“(3) The Court finds that the restraining orders were effective through August 4, 2004, the date the Judgment of Dissolution that divided the parties' assets was filed with the Court. [¶] (a) The Court finds that pursuant to Family Code section 233, the Standard Family Law Restraining Orders are in effect until the final judgment is entered. [¶] (b) The Court finds that the final judgment is entered when the Judgment is filed with the Court, not the date the decision is rendered.

“B. That [Husband] had knowledge of the restraining orders:  The Court finds that [Husband] had knowledge of the restraining orders.

“C. That [Husband] had the ability to comply and (willfully) violated the Standard Family Law Restraining Orders:  The Court finds that [Husband] had the ability to comply with the Standard Family Law Restraining [Orders] and that he violated the Standard Family Law Restraining Orders as follows:

“(1) Count 1:  The violation was established by [Husband's] own admission in his deposition of August 6, 2004.   The Court finds that [Husband] admitted  encumbering and did encumber the Duffy [Property] on February 12, 2004, by withdrawing $100,000 on an equity line of credit he secured by the Duffy [Property].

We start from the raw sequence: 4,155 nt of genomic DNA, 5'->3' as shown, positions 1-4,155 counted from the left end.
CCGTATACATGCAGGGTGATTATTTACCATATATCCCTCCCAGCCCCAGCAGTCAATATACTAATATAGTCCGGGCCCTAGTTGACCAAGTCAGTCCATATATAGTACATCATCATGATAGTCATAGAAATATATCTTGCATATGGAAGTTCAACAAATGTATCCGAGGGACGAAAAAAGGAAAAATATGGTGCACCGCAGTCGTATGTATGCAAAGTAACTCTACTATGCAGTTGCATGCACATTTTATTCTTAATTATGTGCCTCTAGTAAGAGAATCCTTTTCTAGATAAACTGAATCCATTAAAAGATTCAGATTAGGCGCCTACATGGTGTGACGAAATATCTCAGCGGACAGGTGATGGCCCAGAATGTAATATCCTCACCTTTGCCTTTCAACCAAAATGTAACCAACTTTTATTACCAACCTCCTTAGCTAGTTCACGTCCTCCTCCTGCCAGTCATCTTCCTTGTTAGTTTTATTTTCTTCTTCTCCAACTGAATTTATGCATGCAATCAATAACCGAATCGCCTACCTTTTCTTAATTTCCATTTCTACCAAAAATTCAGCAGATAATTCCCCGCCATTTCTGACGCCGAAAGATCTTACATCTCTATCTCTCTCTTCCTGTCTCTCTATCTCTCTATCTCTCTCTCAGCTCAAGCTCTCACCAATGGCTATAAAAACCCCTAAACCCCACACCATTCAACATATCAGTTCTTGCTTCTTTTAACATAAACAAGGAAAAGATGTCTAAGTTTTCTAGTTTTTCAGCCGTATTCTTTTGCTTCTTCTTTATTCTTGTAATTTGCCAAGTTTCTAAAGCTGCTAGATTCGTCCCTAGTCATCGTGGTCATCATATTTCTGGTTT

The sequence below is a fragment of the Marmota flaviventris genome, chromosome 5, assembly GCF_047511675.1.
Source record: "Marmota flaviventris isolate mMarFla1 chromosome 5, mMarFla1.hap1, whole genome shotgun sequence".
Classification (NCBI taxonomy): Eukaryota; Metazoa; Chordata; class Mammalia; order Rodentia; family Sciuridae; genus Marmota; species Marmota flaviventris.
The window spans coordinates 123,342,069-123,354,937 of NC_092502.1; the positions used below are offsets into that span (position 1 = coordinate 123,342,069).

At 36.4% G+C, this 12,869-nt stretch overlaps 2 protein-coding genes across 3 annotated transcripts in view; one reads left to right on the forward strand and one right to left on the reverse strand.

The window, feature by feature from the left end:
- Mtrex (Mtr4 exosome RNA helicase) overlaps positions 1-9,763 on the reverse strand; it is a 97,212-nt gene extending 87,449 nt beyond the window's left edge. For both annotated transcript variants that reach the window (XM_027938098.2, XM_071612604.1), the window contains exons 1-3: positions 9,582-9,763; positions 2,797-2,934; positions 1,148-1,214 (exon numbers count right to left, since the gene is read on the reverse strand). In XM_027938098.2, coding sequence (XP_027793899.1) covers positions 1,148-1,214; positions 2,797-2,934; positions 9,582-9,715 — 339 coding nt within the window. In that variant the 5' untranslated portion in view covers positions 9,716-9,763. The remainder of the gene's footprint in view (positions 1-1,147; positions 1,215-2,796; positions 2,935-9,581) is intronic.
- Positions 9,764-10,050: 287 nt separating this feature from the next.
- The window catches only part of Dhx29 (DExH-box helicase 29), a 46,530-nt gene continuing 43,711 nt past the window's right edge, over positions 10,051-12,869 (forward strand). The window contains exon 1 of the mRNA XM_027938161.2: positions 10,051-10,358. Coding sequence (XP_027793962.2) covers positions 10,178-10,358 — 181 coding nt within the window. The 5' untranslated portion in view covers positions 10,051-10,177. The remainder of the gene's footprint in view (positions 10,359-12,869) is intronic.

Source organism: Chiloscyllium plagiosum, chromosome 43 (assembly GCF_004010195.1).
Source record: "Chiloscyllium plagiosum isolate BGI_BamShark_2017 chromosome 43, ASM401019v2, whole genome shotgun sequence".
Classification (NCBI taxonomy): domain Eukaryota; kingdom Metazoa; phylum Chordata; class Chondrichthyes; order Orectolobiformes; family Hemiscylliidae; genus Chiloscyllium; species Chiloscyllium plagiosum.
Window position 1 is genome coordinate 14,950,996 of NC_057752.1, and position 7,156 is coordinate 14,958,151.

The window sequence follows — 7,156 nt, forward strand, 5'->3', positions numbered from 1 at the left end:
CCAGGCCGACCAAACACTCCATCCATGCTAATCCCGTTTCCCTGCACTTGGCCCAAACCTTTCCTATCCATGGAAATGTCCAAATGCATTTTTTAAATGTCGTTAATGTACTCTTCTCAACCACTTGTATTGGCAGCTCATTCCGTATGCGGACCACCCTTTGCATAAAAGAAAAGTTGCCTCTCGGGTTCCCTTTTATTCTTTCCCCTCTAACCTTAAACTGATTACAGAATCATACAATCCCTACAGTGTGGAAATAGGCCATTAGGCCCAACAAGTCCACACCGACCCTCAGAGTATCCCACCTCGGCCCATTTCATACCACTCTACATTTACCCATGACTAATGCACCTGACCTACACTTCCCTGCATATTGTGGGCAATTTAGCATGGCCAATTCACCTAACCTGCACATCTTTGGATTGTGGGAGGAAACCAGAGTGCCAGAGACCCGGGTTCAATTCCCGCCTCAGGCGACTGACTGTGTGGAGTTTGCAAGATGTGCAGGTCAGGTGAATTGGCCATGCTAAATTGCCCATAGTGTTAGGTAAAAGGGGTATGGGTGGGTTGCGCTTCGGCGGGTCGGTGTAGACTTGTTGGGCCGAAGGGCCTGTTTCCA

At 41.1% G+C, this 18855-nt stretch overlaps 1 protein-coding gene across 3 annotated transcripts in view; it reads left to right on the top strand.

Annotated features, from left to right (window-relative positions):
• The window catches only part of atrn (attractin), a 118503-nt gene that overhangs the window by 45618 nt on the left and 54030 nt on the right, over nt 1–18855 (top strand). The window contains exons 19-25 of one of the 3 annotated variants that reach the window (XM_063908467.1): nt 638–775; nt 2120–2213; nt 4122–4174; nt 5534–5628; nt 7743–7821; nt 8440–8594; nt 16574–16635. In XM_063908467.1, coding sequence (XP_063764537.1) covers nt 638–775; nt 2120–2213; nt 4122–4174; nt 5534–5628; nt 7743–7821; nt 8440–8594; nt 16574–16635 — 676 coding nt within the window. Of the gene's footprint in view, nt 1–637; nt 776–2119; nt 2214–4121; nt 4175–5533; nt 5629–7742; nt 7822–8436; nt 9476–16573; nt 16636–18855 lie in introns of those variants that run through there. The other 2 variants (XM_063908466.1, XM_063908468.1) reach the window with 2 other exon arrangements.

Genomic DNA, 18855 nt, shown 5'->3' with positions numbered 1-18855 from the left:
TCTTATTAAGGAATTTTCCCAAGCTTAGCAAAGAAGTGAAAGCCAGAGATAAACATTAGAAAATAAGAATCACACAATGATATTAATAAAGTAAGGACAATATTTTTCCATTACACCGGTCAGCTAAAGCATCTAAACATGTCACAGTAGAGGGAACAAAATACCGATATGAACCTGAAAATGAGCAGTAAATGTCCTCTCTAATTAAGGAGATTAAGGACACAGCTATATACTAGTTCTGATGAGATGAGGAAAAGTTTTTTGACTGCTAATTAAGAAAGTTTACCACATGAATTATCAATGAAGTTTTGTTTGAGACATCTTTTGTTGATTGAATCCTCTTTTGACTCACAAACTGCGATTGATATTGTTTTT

“(2) Count 2:  The violation was established by [Husband's] own admission in his deposition of August 6, 2004.   The Court finds that [Husband] admitted encumbering and did further encumber the Duffy [Property] by securing $150,000 promissory note in favor of Mike's Remodeling, securing said promissory note with the Duffy [Property].

“(3) Count 3:  The violation was established by [Husband's] own admission in his deposition of August 6, 2004.   The Court finds that [Husband] transferred the Duffy [Property] to Grace Rzeslawski by signing the Grant Deed on May 27, 2004.”

The statement of decision further found Wife did not give Husband her written consent to encumber or transfer the Duffy Property and that Husband's encumbrance and transfer of the Duffy Property without Wife's knowledge and consent was “blatantly bad faith” on Husband's part.   Accordingly, the trial court stated: